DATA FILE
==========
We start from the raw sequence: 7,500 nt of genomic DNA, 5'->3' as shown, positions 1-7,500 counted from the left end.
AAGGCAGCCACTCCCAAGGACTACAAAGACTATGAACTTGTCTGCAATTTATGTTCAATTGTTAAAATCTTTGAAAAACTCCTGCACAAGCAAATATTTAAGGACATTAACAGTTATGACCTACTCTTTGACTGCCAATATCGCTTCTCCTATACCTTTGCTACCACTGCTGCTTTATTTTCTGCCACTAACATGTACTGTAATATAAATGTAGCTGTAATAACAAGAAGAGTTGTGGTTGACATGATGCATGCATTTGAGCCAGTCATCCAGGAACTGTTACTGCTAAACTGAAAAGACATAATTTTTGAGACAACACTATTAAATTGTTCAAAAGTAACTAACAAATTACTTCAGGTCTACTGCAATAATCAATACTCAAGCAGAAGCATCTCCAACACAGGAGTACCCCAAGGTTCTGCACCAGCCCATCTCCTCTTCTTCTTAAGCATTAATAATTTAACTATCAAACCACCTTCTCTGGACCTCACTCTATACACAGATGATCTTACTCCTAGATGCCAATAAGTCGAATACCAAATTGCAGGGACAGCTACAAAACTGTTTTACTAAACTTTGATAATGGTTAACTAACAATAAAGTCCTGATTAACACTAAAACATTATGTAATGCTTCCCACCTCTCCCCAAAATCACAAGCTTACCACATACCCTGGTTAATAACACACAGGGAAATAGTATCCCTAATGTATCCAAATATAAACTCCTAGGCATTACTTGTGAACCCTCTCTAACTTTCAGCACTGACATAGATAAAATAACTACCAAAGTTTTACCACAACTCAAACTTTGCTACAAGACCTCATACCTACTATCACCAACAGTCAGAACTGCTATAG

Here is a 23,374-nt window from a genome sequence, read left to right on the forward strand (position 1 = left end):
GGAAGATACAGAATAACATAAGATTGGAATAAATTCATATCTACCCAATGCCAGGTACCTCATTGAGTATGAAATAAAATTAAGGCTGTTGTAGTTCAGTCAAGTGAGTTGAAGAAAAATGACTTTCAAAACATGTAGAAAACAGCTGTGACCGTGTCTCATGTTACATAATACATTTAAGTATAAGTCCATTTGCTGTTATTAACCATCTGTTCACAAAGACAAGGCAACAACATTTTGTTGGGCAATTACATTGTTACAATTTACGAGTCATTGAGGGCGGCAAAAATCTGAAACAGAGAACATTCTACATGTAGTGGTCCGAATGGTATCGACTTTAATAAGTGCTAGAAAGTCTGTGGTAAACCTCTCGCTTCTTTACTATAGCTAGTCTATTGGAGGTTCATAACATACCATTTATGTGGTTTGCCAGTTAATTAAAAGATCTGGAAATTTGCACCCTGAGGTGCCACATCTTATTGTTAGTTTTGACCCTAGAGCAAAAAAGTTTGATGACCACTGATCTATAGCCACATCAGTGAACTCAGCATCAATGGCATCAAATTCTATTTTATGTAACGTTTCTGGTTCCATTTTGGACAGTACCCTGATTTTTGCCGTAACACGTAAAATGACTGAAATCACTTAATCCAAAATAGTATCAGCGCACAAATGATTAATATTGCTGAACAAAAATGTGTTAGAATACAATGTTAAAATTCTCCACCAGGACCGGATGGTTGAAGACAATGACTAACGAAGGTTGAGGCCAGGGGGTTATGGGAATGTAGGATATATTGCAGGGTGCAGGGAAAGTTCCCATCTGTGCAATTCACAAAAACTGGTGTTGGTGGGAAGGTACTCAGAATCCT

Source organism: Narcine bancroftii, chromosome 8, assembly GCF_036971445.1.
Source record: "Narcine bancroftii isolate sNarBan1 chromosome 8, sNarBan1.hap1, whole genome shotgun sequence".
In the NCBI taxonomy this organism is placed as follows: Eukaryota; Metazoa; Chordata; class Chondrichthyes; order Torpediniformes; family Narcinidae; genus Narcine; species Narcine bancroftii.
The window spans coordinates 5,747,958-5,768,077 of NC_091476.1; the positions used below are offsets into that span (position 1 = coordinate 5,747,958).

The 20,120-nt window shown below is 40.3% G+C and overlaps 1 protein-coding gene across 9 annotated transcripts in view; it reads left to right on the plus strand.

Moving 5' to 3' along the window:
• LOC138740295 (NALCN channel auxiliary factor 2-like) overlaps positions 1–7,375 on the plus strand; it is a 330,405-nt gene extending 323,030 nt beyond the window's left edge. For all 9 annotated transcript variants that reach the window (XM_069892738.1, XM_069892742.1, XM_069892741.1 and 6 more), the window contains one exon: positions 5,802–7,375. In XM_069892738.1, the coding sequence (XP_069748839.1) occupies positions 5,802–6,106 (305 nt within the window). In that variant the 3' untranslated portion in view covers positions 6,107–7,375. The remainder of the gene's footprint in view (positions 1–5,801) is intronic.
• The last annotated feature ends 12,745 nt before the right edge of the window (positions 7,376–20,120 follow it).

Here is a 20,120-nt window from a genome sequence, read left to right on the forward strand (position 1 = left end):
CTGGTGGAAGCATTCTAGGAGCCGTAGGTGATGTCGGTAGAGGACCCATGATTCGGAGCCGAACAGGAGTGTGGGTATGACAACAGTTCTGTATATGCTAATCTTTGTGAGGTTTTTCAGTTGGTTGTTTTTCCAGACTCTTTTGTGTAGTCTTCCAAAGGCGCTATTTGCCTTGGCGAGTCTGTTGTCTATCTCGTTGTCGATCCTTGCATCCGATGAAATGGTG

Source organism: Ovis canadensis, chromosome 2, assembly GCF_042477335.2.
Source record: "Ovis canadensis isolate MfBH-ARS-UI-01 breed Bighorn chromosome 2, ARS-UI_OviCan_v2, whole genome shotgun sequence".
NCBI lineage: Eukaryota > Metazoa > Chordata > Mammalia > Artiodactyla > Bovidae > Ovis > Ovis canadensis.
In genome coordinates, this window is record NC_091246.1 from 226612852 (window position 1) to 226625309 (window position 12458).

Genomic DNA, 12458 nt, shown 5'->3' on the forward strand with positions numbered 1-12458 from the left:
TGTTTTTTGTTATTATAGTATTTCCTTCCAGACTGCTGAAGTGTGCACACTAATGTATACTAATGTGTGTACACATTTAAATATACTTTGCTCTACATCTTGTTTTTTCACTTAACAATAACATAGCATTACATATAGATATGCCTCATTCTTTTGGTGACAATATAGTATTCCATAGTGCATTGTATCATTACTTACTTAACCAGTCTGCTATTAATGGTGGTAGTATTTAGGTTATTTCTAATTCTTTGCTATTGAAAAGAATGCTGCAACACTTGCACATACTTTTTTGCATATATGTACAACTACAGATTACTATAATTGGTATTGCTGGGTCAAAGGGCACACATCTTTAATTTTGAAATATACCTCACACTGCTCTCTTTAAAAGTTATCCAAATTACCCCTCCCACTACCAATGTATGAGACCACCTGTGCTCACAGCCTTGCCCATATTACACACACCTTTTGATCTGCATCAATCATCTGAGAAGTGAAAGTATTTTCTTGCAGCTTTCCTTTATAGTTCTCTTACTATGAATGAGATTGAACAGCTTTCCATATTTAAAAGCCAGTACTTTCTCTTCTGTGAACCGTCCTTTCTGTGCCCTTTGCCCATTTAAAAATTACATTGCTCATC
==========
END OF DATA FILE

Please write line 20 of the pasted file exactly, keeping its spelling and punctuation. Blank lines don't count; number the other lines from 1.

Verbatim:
TGTTTTTTGTTATTATAGTATTTCCTTCCAGACTGCTGAAGTGTGCACACTAATGTATACTAATGTGTGTACACATTTAAATATACTTTGCTCTACATCTTGTTTTTTCACTTAACAATAACATAGCATTACATATAGATATGCCTCATTCTTTTGGTGACAATATAGTATTCCATAGTGCATTGTATCATTACTTACTTAACCAGTCTGCTATTAATGGTGGTAGTATTTAGGTTATTTCTAATTCTTTGCTATTGAAAAGAATGCTGCAACACTTGCACATACTTTTTTGCATATATGTACAACTACAGATTACTATAATTGGTATTGCTGGGTCAAAGGGCACACATCTTTAATTTTGAAATATACCTCACACTGCTCTCTTTAAAAGTTATCCAAATTACCCCTCCCACTACCAATGTATGAGACCACCTGTGCTCACAGCCTTGCCCATATTACACACACCTTTTGATCTGCATCAATCATCTGAGAAGTGAAAGTATTTTCTTGCAGCTTTCCTTTATAGTTCTCTTACTATGAATGAGATTGAACAGCTTTCCATATTTAAAAGCCAGTACTTTCTCTTCTGTGAACCGTCCTTTCTGTGCCCTTTGCCCATTTAAAAATTACATTGCTCATC